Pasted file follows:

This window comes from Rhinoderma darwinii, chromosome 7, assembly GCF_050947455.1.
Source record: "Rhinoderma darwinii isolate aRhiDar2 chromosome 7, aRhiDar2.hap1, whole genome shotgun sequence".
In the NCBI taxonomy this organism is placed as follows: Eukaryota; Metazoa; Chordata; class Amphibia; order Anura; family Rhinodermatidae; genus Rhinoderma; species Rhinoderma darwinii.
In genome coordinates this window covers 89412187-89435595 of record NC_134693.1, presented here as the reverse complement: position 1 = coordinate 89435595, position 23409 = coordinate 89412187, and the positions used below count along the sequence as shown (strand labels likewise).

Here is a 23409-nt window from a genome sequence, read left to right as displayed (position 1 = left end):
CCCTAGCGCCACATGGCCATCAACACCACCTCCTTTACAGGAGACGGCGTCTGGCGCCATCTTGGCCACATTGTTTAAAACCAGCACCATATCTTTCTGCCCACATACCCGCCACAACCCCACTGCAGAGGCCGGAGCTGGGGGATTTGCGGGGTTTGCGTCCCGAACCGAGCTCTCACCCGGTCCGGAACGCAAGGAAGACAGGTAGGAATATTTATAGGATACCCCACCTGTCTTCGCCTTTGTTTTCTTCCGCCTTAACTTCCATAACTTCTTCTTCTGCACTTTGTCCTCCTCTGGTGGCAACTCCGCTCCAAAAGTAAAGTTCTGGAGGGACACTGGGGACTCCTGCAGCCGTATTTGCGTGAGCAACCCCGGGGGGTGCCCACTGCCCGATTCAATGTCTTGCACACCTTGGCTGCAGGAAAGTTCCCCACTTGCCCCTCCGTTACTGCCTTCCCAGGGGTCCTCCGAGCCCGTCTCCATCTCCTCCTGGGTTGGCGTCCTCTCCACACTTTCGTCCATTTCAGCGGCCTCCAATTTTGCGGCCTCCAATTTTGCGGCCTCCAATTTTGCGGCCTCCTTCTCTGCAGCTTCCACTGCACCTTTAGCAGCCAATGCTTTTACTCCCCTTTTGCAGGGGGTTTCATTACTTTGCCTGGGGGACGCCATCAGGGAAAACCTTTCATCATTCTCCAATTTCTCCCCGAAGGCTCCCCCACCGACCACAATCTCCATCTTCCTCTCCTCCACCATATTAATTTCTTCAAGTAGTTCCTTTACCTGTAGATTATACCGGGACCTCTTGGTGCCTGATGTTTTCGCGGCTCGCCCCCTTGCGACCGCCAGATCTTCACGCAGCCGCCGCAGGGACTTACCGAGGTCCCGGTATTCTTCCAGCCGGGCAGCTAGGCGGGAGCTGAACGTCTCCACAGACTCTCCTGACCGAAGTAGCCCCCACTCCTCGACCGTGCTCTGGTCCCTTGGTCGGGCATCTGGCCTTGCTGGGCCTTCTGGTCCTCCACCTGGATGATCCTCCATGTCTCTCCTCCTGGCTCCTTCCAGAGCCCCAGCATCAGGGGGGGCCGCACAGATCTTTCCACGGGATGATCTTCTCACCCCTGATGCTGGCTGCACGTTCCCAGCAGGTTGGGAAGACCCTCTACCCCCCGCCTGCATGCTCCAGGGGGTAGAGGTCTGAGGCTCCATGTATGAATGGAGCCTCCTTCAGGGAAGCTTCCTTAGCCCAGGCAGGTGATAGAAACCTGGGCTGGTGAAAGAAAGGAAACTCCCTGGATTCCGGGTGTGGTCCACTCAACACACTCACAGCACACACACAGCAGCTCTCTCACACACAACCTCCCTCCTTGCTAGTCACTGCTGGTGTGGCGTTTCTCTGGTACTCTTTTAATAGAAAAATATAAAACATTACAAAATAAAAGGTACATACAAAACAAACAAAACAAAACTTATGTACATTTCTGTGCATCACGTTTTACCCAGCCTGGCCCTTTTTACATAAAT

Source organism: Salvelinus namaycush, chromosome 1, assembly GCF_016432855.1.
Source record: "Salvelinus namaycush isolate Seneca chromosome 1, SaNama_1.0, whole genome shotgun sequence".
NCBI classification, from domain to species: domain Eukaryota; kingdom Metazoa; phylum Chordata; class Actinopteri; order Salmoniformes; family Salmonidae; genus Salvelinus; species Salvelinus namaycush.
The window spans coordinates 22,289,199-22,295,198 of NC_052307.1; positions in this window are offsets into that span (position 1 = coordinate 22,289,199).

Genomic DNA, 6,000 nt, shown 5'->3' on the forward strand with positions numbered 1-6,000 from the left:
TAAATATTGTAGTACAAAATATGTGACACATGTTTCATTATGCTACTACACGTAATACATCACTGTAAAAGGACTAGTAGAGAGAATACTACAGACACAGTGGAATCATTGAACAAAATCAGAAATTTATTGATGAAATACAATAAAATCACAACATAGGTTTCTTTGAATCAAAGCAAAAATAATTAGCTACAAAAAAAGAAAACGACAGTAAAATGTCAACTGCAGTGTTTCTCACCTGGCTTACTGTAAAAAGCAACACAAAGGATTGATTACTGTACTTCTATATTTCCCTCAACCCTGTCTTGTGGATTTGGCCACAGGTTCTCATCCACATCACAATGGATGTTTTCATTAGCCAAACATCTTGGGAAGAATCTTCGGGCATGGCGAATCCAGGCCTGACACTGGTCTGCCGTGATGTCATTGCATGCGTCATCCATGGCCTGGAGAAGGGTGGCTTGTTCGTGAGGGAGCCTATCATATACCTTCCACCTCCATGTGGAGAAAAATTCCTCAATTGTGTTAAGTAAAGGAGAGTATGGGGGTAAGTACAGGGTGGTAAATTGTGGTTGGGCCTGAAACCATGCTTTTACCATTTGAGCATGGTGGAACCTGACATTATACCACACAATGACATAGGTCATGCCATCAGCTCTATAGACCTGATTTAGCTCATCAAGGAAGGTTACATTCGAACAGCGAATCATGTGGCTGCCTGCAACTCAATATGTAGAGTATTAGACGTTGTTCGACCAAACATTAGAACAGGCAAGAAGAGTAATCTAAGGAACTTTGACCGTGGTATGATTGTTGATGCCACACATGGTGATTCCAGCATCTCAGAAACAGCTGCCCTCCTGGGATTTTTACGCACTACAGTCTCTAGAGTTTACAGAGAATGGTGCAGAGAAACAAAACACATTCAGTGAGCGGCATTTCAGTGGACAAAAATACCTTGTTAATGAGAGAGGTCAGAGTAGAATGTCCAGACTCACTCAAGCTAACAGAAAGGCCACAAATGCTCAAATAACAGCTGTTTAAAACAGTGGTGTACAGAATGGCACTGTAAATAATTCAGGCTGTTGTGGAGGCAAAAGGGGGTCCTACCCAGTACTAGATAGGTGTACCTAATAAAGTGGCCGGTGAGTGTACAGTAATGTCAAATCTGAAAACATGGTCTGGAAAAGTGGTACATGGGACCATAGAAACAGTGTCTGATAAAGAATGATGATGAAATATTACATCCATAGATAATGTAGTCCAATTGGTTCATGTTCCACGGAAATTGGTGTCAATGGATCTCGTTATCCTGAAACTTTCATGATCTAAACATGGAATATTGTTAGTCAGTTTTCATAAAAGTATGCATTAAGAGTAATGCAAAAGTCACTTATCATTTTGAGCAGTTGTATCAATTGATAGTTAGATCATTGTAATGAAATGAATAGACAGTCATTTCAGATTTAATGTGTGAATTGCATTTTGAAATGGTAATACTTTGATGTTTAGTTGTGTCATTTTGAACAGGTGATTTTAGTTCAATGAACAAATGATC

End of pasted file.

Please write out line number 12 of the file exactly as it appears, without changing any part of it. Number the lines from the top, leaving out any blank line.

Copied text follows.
TAAATATTGTAGTACAAAATATGTGACACATGTTTCATTATGCTACTACACGTAATACATCACTGTAAAAGGACTAGTAGAGAGAATACTACAGACACAGTGGAATCATTGAACAAAATCAGAAATTTATTGATGAAATACAATAAAATCACAACATAGGTTTCTTTGAATCAAAGCAAAAATAATTAGCTACAAAAAAAGAAAACGACAGTAAAATGTCAACTGCAGTGTTTCTCACCTGGCTTACTGTAAAAAGCAACACAAAGGATTGATTACTGTACTTCTATATTTCCCTCAACCCTGTCTTGTGGATTTGGCCACAGGTTCTCATCCACATCACAATGGATGTTTTCATTAGCCAAACATCTTGGGAAGAATCTTCGGGCATGGCGAATCCAGGCCTGACACTGGTCTGCCGTGATGTCATTGCATGCGTCATCCATGGCCTGGAGAAGGGTGGCTTGTTCGTGAGGGAGCCTATCATATACCTTCCACCTCCATGTGGAGAAAAATTCCTCAATTGTGTTAAGTAAAGGAGAGTATGGGGGTAAGTACAGGGTGGTAAATTGTGGTTGGGCCTGAAACCATGCTTTTACCATTTGAGCATGGTGGAACCTGACATTATACCACACAATGACATAGGTCATGCCATCAGCTCTATAGACCTGATTTAGCTCATCAAGGAAGGTTACATTCGAACAGCGAATCATGTGGCTGCCTGCAACTCAATATGTAGAGTATTAGACGTTGTTCGACCAAACATTAGAACAGGCAAGAAGAGTAATCTAAGGAACTTTGACCGTGGTATGATTGTTGATGCCACACATGGTGATTCCAGCATCTCAGAAACAGCTGCCCTCCTGGGATTTTTACGCACTACAGTCTCTAGAGTTTACAGAGAATGGTGCAGAGAAACAAAACACATTCAGTGAGCGGCATTTCAGTGGACAAAAATACCTTGTTAATGAGAGAGGTCAGAGTAGAATGTCCAGACTCACTCAAGCTAACAGAAAGGCCACAAATGCTCAAATAACAGCTGTTTAAAACAGTGGTGTACAGAATGGCACTGTAAATAATTCAGGCTGTTGTGGAGGCAAAAGGGGGTCCTACCCAGTACTAGATAGGTGTACCTAATAAAGTGGCCGGTGAGTGTACAGTAATGTCAAATCTGAAAACATGGTCTGGAAAAGTGGTACATGGGACCATAGAAACAGTGTCTGATAAAGAATGATGATGAAATATTACATCCATAGATAATGTAGTCCAATTGGTTCATGTTCCACGGAAATTGGTGTCAATGGATCTCGTTATCCTGAAACTTTCATGATCTAAACATGGAATATTGTTAGTCAGTTTTCATAAAAGTATGCATTAAGAGTAATGCAAAAGTCACTTATCATTTTGAGCAGTTGTATCAATTGATAGTTAGATCATTGTAATGAAATGAATAGACAGTCATTTCAGATTTAATGTGTGAATTGCATTTTGAAATGGTAATACTTTGATGTTTAGTTGTGTCATTTTGAACAGGTGATTTTAGTTCAATGAACAAATGATC